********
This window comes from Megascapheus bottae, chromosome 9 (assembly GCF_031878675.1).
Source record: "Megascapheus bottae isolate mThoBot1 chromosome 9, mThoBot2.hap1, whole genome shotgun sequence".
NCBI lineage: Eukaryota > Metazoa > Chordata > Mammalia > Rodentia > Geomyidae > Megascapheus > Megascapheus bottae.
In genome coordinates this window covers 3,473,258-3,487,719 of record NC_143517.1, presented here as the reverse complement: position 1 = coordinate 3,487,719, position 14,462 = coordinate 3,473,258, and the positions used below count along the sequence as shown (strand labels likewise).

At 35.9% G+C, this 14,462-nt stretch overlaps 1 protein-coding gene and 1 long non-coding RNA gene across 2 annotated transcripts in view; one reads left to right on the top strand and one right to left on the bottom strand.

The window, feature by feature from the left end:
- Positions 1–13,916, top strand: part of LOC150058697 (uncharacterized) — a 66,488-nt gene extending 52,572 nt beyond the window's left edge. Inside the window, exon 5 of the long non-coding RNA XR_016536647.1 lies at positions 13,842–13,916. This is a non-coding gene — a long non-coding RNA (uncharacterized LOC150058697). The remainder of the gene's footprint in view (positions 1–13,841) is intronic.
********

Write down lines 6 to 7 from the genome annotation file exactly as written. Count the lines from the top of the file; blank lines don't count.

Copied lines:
The window, feature by feature from the left end:
- Positions 1–13,916, top strand: part of LOC150058697 (uncharacterized) — a 66,488-nt gene extending 52,572 nt beyond the window's left edge. Inside the window, exon 5 of the long non-coding RNA XR_016536647.1 lies at positions 13,842–13,916. This is a non-coding gene — a long non-coding RNA (uncharacterized LOC150058697). The remainder of the gene's footprint in view (positions 1–13,841) is intronic.